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tv   The Presidency George Washington Sportsman  CSPAN  October 7, 2017 11:55am-12:56pm EDT

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of the news organization as it functions on a day-to-day basis. at 8:00 eastern, on c-span's "q and a." on "the presidency", the book "writing with george: sportsmanship and the first presidency." washington's mount vernon hosted this hour-long event. post: we are really lucky tonight to have a wonderful journalist and historian and friend of mount vernon speaking. philip smucker is a writer and war reporter who spent years covering conflicts in iraq,
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afghanistan, and other nations. he is a washington ancestor. a descendent. you are not that old. he is the fifth great grandnephew of george washington through his brother. he began his writing at uc berkeley, covering the rugby conflict reporting on burma and cambodia. he has interviewed many important leaders. includingpublications "the atlantic monthly and the "new york times." he is the author of two other books. my brother my enemy. al qaeda's greatest escape. he has received three pulitzer prize nominations for his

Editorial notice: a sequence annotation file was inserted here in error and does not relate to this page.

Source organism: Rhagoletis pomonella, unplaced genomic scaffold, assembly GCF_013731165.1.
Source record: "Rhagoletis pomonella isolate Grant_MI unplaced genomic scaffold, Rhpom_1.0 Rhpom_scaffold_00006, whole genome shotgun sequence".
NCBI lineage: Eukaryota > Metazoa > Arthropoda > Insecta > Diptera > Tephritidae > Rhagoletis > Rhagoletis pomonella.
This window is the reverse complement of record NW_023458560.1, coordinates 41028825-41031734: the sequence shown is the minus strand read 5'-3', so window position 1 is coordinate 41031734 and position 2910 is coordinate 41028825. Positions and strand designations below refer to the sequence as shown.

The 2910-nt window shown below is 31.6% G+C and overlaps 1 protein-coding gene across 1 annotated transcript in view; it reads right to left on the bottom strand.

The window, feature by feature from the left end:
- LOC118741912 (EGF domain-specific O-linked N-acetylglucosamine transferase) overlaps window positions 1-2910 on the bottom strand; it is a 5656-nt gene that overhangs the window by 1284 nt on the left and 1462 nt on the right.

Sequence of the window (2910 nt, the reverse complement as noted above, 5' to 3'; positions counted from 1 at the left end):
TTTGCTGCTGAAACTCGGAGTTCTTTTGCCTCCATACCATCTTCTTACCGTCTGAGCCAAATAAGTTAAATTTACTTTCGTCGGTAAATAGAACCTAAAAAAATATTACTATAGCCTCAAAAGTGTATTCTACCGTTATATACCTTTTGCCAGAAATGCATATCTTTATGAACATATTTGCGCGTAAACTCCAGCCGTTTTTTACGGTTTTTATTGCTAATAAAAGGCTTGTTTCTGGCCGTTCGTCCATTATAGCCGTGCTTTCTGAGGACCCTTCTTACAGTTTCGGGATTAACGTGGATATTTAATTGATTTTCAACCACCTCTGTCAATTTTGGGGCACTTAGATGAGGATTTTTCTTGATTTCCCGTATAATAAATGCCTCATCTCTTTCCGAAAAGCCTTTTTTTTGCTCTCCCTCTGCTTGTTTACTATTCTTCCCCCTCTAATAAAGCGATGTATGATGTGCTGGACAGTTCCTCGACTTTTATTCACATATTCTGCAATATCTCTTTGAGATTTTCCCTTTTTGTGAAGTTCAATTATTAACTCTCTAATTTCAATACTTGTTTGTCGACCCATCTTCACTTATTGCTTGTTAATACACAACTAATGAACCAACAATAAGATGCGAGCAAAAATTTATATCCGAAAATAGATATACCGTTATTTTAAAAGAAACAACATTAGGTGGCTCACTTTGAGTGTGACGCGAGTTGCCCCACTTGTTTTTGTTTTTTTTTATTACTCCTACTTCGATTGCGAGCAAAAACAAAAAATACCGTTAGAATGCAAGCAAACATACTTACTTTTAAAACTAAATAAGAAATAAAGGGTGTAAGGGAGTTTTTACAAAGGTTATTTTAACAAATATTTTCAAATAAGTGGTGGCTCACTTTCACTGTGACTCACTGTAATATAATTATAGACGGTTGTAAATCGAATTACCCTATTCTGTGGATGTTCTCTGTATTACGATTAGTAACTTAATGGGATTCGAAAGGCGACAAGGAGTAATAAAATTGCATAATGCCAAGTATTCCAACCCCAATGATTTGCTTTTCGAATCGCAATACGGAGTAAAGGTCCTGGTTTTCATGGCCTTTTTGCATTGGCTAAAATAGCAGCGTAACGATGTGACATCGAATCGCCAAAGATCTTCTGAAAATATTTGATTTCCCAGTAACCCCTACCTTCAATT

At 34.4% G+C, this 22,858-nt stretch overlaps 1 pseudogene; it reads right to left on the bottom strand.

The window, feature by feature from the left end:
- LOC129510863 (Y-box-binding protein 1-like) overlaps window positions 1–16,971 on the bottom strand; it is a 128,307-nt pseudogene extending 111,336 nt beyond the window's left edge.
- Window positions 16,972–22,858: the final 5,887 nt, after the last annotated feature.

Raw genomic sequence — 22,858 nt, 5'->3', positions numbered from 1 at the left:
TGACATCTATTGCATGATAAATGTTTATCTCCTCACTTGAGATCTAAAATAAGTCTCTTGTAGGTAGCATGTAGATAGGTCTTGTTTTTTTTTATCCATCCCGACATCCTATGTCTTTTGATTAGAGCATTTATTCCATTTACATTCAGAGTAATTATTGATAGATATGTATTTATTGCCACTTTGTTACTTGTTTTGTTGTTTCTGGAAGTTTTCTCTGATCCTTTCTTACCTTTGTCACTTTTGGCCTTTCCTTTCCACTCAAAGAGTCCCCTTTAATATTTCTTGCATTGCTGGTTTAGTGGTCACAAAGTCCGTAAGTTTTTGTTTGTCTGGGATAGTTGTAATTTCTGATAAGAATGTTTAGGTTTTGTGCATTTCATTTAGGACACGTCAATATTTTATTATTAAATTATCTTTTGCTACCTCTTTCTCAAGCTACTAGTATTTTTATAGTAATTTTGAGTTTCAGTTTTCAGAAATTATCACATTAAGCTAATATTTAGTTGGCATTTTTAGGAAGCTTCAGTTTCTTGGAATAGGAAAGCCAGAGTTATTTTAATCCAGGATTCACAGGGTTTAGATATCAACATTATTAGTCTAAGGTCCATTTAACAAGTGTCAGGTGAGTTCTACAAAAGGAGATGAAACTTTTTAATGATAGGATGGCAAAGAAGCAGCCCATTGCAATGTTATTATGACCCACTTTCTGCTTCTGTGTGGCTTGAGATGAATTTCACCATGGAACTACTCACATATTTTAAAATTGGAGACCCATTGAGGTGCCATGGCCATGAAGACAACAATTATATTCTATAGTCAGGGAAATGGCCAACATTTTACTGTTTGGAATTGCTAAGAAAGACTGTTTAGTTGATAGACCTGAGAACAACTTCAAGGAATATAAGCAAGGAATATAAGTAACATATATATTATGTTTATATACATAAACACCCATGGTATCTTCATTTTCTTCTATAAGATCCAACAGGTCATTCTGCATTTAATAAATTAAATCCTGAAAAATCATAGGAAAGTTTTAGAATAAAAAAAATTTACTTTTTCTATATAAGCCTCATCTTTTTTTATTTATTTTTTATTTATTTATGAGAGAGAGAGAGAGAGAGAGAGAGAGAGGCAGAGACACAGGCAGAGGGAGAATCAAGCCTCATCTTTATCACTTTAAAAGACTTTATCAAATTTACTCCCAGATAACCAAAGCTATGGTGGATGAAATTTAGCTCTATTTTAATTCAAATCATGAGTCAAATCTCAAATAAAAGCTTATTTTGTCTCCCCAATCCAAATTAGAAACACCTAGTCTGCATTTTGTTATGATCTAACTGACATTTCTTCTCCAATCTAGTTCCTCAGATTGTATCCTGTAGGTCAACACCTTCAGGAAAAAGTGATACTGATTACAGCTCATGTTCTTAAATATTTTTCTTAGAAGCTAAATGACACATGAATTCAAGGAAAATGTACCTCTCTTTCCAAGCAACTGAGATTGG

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articles. most importantly among all of this he has been one of the research fellows at the mount vernon research fellows. he is somebody who puts us off to go cover a war. that is unusual but we are very accommodating. we welcome him in suggesting -- presenting his newest book read writing with -- riding with george: sportsmanship and chivalry in the making of ."erica's first president let's give a warm welcome to him. [applause] phillip: thank you very much. it is obvious a incredible honor to speak here at the home of george washington. which, arguably, is the best preserved home in america, because of the ladies association. i would like to thank not only stephen mcleod who runs the
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program, also the chief curator. thompson, who is a chief historian here and was instrumental in helping me write several chapters. i don't believe she is here this evening. don bonner and emily rosa, thank you. on to greener pastures. i would like to start by mentioning that this book is about george's early life. it is about the formation of his character. and when i speak about sportsmanship, i speak about it in the old sense of the word. i think shakespeare put it i think our wars whenbecome peaceful sports
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ladies crave to be encountered sport is a term that will encompass entertainment. any soldier worth his weight would definitely prepare to be dancing on a floor with a lady , then fighting in a war. askedt that, and then i if there are any young men or women and the audience. and one of them came up to me. where is max? max. you he is the sole representative of the younger generation. [laughter] sometimes i don't get any. george washington's story, is a story of sportsmanship, chivalry, and if i can add one line to the subtitle, serendipity.